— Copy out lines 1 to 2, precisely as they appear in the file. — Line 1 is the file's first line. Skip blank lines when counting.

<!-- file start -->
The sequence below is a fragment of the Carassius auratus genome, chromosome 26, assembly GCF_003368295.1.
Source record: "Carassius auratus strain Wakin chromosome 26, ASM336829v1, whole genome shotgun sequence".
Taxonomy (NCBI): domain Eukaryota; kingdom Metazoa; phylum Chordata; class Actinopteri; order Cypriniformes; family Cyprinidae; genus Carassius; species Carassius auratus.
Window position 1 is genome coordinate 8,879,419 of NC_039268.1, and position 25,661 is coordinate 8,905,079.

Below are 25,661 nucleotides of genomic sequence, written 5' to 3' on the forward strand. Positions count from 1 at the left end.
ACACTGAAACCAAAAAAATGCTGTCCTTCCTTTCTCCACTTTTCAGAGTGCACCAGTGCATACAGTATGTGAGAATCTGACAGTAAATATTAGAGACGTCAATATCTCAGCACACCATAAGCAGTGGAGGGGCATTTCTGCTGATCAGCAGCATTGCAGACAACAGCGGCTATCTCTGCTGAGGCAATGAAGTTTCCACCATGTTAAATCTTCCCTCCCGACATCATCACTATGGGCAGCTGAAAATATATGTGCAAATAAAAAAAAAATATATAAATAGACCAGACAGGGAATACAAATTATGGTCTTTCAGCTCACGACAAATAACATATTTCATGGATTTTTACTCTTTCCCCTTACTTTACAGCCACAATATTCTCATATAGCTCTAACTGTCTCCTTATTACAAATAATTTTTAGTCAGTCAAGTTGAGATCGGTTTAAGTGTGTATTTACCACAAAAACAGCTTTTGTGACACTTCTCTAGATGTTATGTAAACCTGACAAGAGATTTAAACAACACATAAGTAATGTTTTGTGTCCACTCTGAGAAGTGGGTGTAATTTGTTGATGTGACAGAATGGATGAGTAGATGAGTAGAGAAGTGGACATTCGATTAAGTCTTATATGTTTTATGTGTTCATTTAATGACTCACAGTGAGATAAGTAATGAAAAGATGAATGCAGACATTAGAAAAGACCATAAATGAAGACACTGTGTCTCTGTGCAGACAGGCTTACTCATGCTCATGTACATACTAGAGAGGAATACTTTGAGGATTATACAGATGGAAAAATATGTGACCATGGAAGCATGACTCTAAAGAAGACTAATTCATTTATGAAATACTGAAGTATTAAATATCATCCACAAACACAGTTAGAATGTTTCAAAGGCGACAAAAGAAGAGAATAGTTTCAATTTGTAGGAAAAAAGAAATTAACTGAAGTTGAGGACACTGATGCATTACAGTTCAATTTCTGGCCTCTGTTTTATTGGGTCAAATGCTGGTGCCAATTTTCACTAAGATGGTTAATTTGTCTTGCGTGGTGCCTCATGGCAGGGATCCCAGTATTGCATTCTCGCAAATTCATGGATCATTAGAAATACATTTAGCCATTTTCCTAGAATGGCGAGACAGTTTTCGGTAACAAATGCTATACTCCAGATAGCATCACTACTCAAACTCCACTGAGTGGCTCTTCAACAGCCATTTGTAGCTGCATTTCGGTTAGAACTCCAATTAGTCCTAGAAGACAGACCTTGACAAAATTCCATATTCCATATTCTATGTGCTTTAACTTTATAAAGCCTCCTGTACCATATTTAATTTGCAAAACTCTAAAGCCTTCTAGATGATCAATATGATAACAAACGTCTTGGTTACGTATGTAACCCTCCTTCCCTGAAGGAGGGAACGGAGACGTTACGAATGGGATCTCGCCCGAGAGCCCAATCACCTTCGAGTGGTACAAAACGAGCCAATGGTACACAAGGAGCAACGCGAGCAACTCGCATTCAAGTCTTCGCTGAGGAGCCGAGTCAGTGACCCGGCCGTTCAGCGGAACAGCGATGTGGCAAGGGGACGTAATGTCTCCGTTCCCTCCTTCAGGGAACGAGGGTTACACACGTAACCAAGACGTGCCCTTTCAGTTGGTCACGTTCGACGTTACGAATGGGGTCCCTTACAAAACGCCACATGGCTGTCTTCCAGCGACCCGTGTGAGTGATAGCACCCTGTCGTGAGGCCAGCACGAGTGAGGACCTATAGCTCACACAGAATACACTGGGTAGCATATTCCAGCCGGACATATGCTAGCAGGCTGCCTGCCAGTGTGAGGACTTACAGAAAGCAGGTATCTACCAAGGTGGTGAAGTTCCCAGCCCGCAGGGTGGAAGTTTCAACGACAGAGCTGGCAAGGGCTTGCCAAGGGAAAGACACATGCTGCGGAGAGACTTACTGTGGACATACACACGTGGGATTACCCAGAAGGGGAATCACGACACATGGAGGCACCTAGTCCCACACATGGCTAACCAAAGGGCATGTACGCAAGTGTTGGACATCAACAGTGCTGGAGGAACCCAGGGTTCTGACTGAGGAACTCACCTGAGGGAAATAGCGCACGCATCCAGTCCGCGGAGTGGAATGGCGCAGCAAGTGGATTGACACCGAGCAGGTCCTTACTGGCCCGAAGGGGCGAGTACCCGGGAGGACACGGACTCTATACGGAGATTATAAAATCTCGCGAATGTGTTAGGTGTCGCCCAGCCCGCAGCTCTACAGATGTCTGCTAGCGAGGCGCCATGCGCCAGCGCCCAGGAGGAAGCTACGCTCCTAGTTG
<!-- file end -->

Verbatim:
The sequence below is a fragment of the Carassius auratus genome, chromosome 26, assembly GCF_003368295.1.
Source record: "Carassius auratus strain Wakin chromosome 26, ASM336829v1, whole genome shotgun sequence".